12. WmDE says:

    71555,1144 here.

    Joined Compuserve in 1978-79. Logged on with my Heathkit H8. Kept the account a lot longer than I needed it.

    Another service I liked was PC Pursuit. It provided no content. It just provided access to an “outdial” modem in twelve cities around the US for thirty bucks a month. One of those cities was Denver. There was a free bbs on the University of Denver that provided Internet access for free. Using PC Pursuit I was able access the bbs from coastal Georgia. The speed was 2400 baud.

    The bbs is no longer associated with the university but it is still there and the home of my oldest Internet email address, welkins@nyx.net.

    http://nyx.net or telnet nyx.net

  13. Wildsoution says:

    70406,250 Here.

    Even though I have not thought about, or used CIS in many years, it was my “first”. I am a bit saddend hear abouts it’s demise.
    I fondly remember many hours spent in forums, and just exploring UUNET and making friends in the chatrooms. RIP CIS!

  14. Nimby says:

    A Northgate computer running CP/M and the GEM graphical interface on a green phosphor monitor! 300 baud modem sitting there flashing mystery lights at me and text scrolling so slowly on the screen you could go take a leak and not miss anything. Bulletin Boards that served as discussion arenas (a la DU) and as email!

    Nothing worked very well. We all used software redialers to keep calling until we got a connection.

    Thank you CompuServe. You won’t be missed but you were an important part of my life.

  15. Thomas says:

    Ah, I remember CompuServe. I really did not have much use for most of its services as I came from the BBS world where I already had access to forums and email. However, I got a CompuServe account for one reason: all of the Microsoft material was originally on CompuServe only. It was a wealth of information that gave me a significant competitive advantage over most consultants of the day.

    I did use Sabre once or twice but it was never as thorough as a travel agent. Today, however, there isn’t much use left for travel agents.

    The day that Microsoft moved/copied its material to the Internet was the day I knew that CompuServe’s days were numbered. Frankly, I was shocked it still existed.

  16. WmDE says:

    Guess what Ed! With nyx.net you really do have to have the www soooooo

    http://tinyurl.com/l55sob

  17. Its interesting
    Compuserve was the first sort of readily available large scale , more than your neighborhood city area commercial service
    A lot of people got started and realized the power of the communications and information availability via compuserve
    It got you started but you soon realized it was expensive and added up quickly
    It was on dial up , it was mainly text with some pull down windows ( windows 3.1) program from
    Cserve called C.I.S. ( Compuserve Information System I guess)
    There were automated programs to dial into the forums of you choice , get headers of new messages , you would then select offline and call back to retrieve ( more $ to add up)
    However when the internet came – the comparison of actually being to interact with a computer around the world blew away Cserve
    However it must be noted that Compuserve got a lot of people started, showed the availability of information sources and pioneered availability of commercial service to private people online
    It also demonstrated that if you had a question or a problem that there was someone half way around the world with expertise who would be simply willing to help you out – out of the goodness of their heart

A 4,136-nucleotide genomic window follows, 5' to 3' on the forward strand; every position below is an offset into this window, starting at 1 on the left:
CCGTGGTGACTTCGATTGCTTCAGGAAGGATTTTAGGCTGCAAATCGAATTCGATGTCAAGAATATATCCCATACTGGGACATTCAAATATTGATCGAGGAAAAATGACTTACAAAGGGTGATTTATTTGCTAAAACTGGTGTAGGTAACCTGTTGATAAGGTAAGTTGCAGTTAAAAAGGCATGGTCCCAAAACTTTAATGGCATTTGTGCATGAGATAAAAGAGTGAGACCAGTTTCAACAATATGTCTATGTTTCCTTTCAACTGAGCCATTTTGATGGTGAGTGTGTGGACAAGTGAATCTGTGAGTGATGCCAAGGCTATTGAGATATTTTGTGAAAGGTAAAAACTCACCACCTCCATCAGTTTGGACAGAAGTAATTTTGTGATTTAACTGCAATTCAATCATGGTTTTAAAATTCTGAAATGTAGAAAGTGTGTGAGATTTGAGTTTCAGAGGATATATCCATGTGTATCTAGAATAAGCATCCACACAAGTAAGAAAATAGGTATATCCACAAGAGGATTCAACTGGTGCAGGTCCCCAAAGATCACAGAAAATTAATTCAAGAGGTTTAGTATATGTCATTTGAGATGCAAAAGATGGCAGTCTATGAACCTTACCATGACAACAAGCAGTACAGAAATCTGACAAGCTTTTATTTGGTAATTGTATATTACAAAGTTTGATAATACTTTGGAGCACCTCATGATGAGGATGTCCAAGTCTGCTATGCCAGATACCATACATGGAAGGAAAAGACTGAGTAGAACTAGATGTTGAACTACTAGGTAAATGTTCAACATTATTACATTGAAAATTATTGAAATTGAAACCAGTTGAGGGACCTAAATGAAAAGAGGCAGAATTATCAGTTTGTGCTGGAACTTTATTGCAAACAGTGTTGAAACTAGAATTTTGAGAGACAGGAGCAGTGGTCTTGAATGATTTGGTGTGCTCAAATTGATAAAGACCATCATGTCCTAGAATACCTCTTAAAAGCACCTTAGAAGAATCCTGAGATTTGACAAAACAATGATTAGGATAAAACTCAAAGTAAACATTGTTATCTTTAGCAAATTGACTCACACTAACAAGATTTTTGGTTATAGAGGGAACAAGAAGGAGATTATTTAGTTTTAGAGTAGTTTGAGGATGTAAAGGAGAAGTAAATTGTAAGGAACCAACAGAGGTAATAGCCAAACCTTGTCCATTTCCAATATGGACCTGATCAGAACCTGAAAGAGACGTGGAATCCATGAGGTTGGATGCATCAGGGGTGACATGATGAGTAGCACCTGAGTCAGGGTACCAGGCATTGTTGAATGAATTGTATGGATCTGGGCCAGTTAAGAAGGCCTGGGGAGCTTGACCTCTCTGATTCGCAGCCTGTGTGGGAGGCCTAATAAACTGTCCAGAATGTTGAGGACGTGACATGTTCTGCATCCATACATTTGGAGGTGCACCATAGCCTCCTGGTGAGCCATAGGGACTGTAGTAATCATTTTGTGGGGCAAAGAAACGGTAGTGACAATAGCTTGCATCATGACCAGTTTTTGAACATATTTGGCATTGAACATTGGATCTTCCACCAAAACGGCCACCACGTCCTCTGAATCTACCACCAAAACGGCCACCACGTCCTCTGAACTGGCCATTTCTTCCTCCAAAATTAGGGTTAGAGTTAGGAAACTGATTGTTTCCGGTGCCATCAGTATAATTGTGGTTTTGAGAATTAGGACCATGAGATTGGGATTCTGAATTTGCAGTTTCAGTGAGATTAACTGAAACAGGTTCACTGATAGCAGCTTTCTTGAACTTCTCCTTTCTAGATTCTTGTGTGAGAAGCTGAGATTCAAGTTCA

Interestingly just like at AOL ( later ) upper management was clueless
    While AOL was giving start up disks ( repeatedly) to anyone who was breathing to get them hooked , and AOL in its ads always had the grandparent spouting ” I use it to talk to my grandchildren by email ” , and always the 14 year old virgin in her bedroom , Cserve as I recall had totally useless ads
    I ad was how a guy met a girl half way around the world and I guess got laid

  18. MoreGruelPlease says:

    At the time, even though it cost money, it was worth it.

    Unfortunately, like a lot of businesses, the management didn’t understand the need to adjust to the changing times and respond to competition from new business models and new technologies. Very sad.

  19. MoreGruelPlease says:

    At the time, even though it cost some money, it was worth it.

    Unfortunately, like a lot of businesses, the management didn’t understand the need to adjust to the changing times and respond to competition from new business models and new technologies.

    Very sad, because conceptually they were way, way ahead of the curve.

  20. Martin says:

    Lot’s of good memories about Compuserve. I remember using it to convert critical files from my Apple //e’s format to my first Windows PC’s format. I’d mail the file from the Apple and retrieve it with my new PC. Not the most elegant solution but it was effective and got the job done.

  21. daav0 says:

    76711,2314 (the seventy six prefix designated me both a wizop and an overheaded account)

    I ran a number of forums (fori?) on Ci$, including the Norton Antivirus Forum, the McAfee AV forum, and the Cybermedia forum. These were great for tech support because a user could look at the existing thread and figure out their answer without need to be answered individually. Compuserve was the gold standard for threaded conversation.

    To sysop on CI$ meant learning how to navigate in TOPS 10, the world’s most abstruse operating system! I still own my original gray binder Compuserve manual, and my sysops manual, both printed in the mid eighties.

    AOL (where I was an area producer) was better at group chat. I still maintain my AOL account because of the large number of online AA meetings (which I can attend while travelling, no lie! sixteen meetings per day)